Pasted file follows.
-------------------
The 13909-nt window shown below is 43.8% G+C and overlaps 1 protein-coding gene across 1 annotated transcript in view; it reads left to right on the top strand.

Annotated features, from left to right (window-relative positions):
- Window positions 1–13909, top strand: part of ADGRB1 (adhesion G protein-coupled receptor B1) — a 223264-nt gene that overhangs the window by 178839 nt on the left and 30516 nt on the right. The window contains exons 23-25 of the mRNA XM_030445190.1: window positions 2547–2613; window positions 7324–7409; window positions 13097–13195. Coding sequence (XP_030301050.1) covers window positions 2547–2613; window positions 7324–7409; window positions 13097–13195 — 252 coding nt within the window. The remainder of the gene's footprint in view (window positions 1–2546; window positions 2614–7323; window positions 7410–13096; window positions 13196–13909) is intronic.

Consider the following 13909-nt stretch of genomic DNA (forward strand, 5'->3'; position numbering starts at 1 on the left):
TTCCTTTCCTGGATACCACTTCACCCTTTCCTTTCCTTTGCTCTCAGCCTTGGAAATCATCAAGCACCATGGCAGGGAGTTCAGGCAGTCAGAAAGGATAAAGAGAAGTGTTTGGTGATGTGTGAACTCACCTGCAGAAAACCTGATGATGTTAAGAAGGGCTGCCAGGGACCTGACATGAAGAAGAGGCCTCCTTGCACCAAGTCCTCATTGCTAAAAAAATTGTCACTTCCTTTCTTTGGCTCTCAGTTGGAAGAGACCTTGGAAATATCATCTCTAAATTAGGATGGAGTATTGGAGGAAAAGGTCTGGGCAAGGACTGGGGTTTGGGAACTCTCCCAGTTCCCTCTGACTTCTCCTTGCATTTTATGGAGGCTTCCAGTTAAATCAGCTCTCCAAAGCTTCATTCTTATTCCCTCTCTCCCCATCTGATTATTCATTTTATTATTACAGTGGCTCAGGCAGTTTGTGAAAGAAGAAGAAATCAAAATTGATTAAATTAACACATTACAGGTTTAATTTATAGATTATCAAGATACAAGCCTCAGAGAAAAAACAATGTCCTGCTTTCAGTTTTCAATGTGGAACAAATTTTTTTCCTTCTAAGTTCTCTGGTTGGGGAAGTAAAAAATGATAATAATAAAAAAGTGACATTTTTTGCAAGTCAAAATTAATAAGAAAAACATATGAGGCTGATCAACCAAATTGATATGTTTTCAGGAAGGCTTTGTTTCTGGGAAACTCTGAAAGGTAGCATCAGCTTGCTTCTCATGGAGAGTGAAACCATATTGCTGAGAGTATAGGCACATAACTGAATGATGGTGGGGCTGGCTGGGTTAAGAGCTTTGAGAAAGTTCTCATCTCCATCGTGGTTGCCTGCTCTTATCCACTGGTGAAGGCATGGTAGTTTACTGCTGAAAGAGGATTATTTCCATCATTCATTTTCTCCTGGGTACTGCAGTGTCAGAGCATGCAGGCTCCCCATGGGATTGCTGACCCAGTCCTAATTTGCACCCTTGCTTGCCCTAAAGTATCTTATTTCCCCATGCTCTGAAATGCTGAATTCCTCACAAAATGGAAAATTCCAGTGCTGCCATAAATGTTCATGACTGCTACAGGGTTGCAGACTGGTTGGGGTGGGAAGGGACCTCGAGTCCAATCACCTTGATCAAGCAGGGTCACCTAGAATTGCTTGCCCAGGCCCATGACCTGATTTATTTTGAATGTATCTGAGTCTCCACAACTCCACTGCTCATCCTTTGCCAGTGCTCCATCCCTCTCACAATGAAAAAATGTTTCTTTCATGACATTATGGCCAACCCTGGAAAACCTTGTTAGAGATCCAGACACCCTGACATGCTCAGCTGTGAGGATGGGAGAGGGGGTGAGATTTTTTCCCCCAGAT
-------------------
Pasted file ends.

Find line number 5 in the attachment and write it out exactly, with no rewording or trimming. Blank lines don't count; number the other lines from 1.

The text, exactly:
TTCCTTTCCTGGATACCACTTCACCCTTTCCTTTCCTTTGCTCTCAGCCTTGGAAATCATCAAGCACCATGGCAGGGAGTTCAGGCAGTCAGAAAGGATAAAGAGAAGTGTTTGGTGATGTGTGAACTCACCTGCAGAAAACCTGATGATGTTAAGAAGGGCTGCCAGGGACCTGACATGAAGAAGAGGCCTCCTTGCACCAAGTCCTCATTGCTAAAAAAATTGTCACTTCCTTTCTTTGGCTCTCAGTTGGAAGAGACCTTGGAAATATCATCTCTAAATTAGGATGGAGTATTGGAGGAAAAGGTCTGGGCAAGGACTGGGGTTTGGGAACTCTCCCAGTTCCCTCTGACTTCTCCTTGCATTTTATGGAGGCTTCCAGTTAAATCAGCTCTCCAAAGCTTCATTCTTATTCCCTCTCTCCCCATCTGATTATTCATTTTATTATTACAGTGGCTCAGGCAGTTTGTGAAAGAAGAAGAAATCAAAATTGATTAAATTAACACATTACAGGTTTAATTTATAGATTATCAAGATACAAGCCTCAGAGAAAAAACAATGTCCTGCTTTCAGTTTTCAATGTGGAACAAATTTTTTTCCTTCTAAGTTCTCTGGTTGGGGAAGTAAAAAATGATAATAATAAAAAAGTGACATTTTTTGCAAGTCAAAATTAATAAGAAAAACATATGAGGCTGATCAACCAAATTGATATGTTTTCAGGAAGGCTTTGTTTCTGGGAAACTCTGAAAGGTAGCATCAGCTTGCTTCTCATGGAGAGTGAAACCATATTGCTGAGAGTATAGGCACATAACTGAATGATGGTGGGGCTGGCTGGGTTAAGAGCTTTGAGAAAGTTCTCATCTCCATCGTGGTTGCCTGCTCTTATCCACTGGTGAAGGCATGGTAGTTTACTGCTGAAAGAGGATTATTTCCATCATTCATTTTCTCCTGGGTACTGCAGTGTCAGAGCATGCAGGCTCCCCATGGGATTGCTGACCCAGTCCTAATTTGCACCCTTGCTTGCCCTAAAGTATCTTATTTCCCCATGCTCTGAAATGCTGAATTCCTCACAAAATGGAAAATTCCAGTGCTGCCATAAATGTTCATGACTGCTACAGGGTTGCAGACTGGTTGGGGTGGGAAGGGACCTCGAGTCCAATCACCTTGATCAAGCAGGGTCACCTAGAATTGCTTGCCCAGGCCCATGACCTGATTTATTTTGAATGTATCTGAGTCTCCACAACTCCACTGCTCATCCTTTGCCAGTGCTCCATCCCTCTCACAATGAAAAAATGTTTCTTTCATGACATTATGGCCAACCCTGGAAAACCTTGTTAGAGATCCAGACACCCTGACATGCTCAGCTGTGAGGATGGGAGAGGGGGTGAGATTTTTTCCCCCAGAT